Smarthome control breaks down into three tiers:

  • Partitioned: Individual Apps for individual brands in your home.
  • Mini Ecosystem: Popular brands dropped into a single App.
  • Platform: Any brand woven into a single customizable platform.


lowest cost, highest maintenance

  • Benefits: Many manufactures offer intuitive Apps, with customization deep enough for the average consumer.
  • Challenges: The minor annoyance of juggling Apps tends to grow over time, and the ability to link multiple actions across devices is almost non-existent. Also some manufacturers don’t offer support.
  • Conclusion: An adequate solution that tends to become inadequate after two Apps, as the conveniences of each get overshadowed by the burden of switching between them.



Mini Ecosystem

medium cost, medium maintenance

  • Benefits: Platforms like HomeKit, SmartThings and Alexa offer a clean central location from which to control several popular brands, eliminating the need for multiple Apps. Opens the (albeit limited) opportunity for one-touch scenes.
  • Challenges: The simplicity comes at the cost of features, as homogenization strips your devices from some of their custom features. If manufacturer and ecosystem evolve their software out of sync issues will arise, which not all players are inclined to fix.
  • Conclusion: An elegant solution (if kept simple) when compared to partitioning control. Expectations should fit inside a smaller range of capability (On and off, dim and volume) for a positive experience.

There are a lot of entry level eco-systems on the market. Let’s look at two of the most popular: Apple’s HomeKit and Samsung’s SmartThings…




  • Benefits: Clean control for on/off toggling and level adjustment that works almost all (at least above 80%) of the time. Compatible with around 20 brands, some of which (Philips, Lutron, Honeywell) have proven reliability. Also, events can be triggered (or limited) based on motion, time of day or proximity to home.
  • Challenges: Doesn’t play nice yet with any non-Apple speaker brands, and Siri’s lack of syntax recognition requires stilted speech to use voice (which makes controlling individual lights and devices almost unusable.)
  • Conclusion: An intuitive and capable controller within its considerable brand and feature limits. For a fuller look check out our visit to HomeKit Occulus.




  • Benefits: Hundreds of compatible devices thanks to Samsung’s open-source approach, and deep customization available for power users.
  • Challenges: Confusing interface with a long learning curve, and the need for a plugged in hub adds to your tech clutter.
  • Conclusion: For those outside of the Apple ecosystem, SmartThings is a capable approach to wrangling multiple entry-level devices onto a single platform… but troubleshooting should be expected.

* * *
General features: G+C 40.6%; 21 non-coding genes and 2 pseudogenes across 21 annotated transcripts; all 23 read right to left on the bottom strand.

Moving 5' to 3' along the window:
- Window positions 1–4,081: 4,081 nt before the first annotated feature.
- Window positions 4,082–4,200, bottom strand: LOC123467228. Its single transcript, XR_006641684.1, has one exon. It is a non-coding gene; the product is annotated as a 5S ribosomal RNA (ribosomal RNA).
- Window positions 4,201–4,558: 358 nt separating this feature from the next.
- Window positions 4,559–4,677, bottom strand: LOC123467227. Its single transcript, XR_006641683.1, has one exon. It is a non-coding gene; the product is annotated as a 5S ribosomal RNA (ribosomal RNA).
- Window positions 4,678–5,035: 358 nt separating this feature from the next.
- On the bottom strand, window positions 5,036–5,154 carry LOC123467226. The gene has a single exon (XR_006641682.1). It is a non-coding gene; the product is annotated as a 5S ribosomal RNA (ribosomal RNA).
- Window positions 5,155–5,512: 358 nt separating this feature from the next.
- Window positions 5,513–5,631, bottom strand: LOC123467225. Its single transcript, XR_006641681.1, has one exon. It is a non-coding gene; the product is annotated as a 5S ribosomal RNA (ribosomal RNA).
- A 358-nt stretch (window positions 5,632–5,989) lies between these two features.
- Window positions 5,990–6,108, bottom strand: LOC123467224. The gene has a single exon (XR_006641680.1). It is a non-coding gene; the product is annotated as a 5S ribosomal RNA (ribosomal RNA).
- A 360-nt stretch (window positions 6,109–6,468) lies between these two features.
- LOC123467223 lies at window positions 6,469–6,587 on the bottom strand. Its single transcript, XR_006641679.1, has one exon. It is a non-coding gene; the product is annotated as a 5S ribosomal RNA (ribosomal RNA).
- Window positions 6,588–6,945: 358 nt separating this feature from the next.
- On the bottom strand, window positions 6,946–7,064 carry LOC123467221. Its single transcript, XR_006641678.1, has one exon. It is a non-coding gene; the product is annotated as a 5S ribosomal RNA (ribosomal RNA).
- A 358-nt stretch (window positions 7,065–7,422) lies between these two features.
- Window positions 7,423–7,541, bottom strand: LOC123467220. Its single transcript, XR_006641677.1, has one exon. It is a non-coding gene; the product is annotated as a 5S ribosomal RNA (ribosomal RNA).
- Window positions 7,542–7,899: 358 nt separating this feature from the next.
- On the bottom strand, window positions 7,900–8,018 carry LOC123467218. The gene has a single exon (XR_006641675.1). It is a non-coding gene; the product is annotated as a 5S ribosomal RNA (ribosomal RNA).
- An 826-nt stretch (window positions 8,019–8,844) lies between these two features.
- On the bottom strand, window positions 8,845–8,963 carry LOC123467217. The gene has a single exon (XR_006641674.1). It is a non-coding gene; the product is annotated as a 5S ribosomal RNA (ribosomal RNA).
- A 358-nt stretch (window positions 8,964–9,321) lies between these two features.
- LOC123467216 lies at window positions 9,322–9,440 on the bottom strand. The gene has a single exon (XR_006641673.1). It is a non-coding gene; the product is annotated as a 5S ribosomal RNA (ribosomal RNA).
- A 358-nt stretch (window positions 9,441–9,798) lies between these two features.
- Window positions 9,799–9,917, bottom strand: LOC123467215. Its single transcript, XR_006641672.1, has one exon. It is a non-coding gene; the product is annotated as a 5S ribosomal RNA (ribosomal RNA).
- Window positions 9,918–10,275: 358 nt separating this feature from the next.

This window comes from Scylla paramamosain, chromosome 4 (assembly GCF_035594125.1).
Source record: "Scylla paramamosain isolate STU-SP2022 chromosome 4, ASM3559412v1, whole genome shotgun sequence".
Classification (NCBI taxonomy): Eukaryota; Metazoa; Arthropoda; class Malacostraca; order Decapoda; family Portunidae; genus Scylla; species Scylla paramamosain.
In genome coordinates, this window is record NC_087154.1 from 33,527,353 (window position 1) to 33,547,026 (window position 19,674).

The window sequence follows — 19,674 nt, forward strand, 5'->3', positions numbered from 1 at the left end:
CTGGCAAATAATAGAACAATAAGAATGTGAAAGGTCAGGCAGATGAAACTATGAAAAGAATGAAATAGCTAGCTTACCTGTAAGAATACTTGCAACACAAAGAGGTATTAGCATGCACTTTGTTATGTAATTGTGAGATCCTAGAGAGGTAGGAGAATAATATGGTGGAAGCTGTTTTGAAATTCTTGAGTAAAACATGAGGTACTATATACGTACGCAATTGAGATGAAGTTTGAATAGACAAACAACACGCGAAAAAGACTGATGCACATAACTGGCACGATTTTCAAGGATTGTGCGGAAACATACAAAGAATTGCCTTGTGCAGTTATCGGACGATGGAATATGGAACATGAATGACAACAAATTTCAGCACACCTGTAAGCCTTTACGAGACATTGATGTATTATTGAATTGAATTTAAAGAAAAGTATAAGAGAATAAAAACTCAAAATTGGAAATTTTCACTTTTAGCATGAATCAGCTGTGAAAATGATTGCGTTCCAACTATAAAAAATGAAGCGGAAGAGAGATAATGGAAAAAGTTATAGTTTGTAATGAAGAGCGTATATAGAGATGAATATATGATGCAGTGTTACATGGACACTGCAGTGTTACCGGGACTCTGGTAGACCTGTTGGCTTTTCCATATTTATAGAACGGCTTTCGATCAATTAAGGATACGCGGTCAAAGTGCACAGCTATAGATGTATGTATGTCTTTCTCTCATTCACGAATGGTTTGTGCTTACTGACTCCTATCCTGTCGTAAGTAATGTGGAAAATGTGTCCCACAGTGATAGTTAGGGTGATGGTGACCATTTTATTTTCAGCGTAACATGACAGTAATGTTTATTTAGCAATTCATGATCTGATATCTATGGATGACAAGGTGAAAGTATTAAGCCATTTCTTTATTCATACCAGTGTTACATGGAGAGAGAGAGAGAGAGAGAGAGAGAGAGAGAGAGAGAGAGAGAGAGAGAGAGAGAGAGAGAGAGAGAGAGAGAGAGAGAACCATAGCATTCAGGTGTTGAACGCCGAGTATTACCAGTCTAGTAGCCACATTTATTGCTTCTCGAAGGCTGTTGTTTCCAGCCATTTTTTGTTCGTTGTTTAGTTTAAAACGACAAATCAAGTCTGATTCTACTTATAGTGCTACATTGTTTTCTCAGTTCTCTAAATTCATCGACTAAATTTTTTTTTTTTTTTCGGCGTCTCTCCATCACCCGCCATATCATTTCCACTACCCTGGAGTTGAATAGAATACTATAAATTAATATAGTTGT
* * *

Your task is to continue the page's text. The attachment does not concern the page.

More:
Same category? Not really. Alexa is less of an eco-system and more of an add-on, though technically you could control several devices exclusively via voice. 

  • Benefits: Amazon allows third party hardware to integrate Alexa, so it doesn’t always require additional hardware. As an add-on to SmartThings Alexa can order up pre-determined scenes.
  • Challenges: Performance with most devices is spotty at best, and weak syntax recognition requires you to state the exact device, room or scene. Alexa won’t understand even a close variation, so the convenience of voice is often overshadowed by the unnatural phrasing it forces.
  • Conclusion: A useful feature for simple single room control, but not yet reliable enough to serve as the main mode of communication with your home.

Alexa is aiming at being the way into a system rather than the system itself, which is why it’s now integrating with all the major players in our next category…




highest cost, lowest maintenance

  • Benefits: Little to no limit on device compatibility, fully customizable interface, and a central way to control multiple features of your home across multiple rooms with minimal effort.
  • Challenges: Higher cost as it must be done by a professional, and success largely depends on an intelligent system design.
  • Conclusion: The only elegant way to control technology across multiple rooms of the home without limiting features or burdening the process with too many steps. Platforms also offer granular control over levels of access for guests.

A common misconception is that platforms require you to go all in. Many now offer lower entry levels, for example single room home theater control that can expand as needs and budget increase.



Comparing Platforms

We don’t want to compare individual platforms because (a) we have partnerships with some and not with others, and (b) platform choice is largely based on personal preference. Instead we’ll share the two biggest questions you should ask:

  1. How does it feel to navigate the App? Look and feel is paramount, and both vary substantially across platforms.
  2. How long has the company been in business? Future compatibility depends on the continued development of drivers. If your devices evolve but your platform doesn’t, your system will face end of life sooner than expected.

Major Players:

Savant  |  Control4  |  Crestron



Types of Control

Buttons: Best for video channels and volume. You can navigate them without looking, and with the right remote you don’t even have to point it anywhere.

Touch Screen: Great for anything that needs to be customized: Channel icons, scene names, etc. Ideal for controlling multiple features across multiple rooms.

Voice: Through Alexa, Google or Siri it’s a great for very simple functions like turning on a light or raising a shade. Not good for complex requests.

Gesture: A potentially revolutionary way to control devices with natural hand movements, gesture has yet to arrive in any practical application. Hoping for market adoption in 2019.



Other Questions?

Get in touch with us and we’ll be happy to help.